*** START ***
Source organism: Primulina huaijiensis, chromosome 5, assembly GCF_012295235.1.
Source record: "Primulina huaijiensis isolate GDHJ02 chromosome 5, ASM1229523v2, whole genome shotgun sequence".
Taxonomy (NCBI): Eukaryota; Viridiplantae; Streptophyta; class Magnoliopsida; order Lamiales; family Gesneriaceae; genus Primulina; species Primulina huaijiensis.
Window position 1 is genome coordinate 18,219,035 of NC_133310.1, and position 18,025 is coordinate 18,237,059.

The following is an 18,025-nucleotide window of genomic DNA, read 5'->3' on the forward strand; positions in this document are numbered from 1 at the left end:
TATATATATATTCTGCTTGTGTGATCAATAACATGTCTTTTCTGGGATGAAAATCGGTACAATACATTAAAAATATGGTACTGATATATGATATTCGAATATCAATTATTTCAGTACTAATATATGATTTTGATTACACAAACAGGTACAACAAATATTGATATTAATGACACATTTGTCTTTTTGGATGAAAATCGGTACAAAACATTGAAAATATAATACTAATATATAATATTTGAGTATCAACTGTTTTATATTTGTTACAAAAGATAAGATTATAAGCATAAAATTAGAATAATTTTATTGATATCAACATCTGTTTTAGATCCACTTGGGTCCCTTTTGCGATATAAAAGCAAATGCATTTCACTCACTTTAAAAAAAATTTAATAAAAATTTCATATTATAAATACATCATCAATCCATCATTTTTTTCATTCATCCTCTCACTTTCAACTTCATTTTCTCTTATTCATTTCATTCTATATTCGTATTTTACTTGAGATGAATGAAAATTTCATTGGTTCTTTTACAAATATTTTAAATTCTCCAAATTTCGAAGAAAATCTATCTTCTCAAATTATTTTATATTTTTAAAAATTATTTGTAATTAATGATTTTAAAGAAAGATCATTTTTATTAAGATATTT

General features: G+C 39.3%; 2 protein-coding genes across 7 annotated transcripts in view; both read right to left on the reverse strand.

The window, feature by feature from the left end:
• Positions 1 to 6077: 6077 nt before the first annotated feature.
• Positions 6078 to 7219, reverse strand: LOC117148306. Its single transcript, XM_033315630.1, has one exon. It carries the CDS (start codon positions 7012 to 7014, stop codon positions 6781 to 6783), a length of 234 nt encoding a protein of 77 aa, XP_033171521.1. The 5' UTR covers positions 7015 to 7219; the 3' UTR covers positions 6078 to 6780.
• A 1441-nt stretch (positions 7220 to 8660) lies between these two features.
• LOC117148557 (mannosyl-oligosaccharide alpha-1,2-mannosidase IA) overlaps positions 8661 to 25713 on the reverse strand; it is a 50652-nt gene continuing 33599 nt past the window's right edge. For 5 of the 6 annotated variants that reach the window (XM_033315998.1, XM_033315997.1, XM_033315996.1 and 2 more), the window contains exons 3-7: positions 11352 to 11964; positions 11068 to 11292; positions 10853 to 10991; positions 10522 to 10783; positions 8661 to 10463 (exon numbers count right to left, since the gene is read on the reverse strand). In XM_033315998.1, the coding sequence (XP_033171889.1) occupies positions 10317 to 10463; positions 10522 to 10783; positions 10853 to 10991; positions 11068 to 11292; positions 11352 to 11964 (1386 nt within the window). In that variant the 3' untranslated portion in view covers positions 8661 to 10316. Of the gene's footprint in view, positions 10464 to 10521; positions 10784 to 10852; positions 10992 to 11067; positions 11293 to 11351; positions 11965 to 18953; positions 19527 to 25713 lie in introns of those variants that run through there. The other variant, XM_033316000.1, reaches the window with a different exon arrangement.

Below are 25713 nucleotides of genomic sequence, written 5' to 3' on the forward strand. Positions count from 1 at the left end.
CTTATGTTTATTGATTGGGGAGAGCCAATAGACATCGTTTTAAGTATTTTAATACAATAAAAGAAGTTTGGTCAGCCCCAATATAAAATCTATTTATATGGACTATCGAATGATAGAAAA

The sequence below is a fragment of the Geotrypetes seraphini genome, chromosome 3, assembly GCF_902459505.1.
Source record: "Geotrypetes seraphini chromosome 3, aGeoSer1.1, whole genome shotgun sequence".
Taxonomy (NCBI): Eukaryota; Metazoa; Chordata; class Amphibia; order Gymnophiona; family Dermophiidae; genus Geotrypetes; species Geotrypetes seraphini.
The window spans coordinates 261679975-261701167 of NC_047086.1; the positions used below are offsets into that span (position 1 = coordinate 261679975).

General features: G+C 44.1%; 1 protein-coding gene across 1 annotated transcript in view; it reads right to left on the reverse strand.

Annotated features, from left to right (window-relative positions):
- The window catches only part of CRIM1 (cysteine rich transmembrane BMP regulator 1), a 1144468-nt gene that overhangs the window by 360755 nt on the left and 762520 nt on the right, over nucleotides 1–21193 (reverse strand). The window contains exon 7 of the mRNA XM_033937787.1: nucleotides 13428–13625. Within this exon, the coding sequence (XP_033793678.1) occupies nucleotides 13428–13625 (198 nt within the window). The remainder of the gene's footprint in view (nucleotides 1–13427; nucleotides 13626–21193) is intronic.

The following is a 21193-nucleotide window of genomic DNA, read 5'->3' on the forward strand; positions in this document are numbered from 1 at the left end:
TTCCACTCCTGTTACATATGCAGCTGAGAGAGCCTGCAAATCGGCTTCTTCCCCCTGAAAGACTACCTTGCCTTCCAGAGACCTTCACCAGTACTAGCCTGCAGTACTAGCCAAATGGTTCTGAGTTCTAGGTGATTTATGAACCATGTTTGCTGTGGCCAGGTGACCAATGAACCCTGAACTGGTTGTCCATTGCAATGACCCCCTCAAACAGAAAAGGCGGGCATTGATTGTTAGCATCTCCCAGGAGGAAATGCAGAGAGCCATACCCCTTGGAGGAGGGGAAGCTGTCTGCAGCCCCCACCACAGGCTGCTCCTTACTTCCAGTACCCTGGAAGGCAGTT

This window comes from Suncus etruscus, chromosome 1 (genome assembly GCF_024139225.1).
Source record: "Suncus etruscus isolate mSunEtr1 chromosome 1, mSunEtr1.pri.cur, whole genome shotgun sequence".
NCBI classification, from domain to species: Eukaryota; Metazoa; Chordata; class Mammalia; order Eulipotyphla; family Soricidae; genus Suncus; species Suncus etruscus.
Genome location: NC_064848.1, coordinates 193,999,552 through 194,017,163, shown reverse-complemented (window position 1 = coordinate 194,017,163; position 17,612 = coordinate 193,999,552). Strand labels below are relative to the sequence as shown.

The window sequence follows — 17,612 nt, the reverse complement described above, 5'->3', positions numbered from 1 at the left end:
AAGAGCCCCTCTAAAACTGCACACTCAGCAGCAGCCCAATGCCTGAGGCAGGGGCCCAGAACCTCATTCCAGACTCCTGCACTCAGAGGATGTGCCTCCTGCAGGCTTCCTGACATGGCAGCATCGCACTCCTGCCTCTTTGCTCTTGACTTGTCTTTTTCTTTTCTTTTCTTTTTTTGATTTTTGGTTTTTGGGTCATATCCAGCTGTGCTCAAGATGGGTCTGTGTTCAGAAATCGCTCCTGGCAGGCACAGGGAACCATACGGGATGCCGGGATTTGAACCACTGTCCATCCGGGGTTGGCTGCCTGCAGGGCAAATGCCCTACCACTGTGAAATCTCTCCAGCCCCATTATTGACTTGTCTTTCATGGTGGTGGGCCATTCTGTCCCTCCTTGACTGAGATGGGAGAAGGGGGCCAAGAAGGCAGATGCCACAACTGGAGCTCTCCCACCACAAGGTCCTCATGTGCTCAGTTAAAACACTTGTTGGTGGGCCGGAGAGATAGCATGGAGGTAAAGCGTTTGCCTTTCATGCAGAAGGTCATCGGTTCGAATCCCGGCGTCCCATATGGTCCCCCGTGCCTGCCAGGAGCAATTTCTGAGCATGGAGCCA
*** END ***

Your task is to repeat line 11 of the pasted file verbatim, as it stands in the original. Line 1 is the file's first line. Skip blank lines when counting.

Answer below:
• A 1441-nt stretch (positions 7220 to 8660) lies between these two features.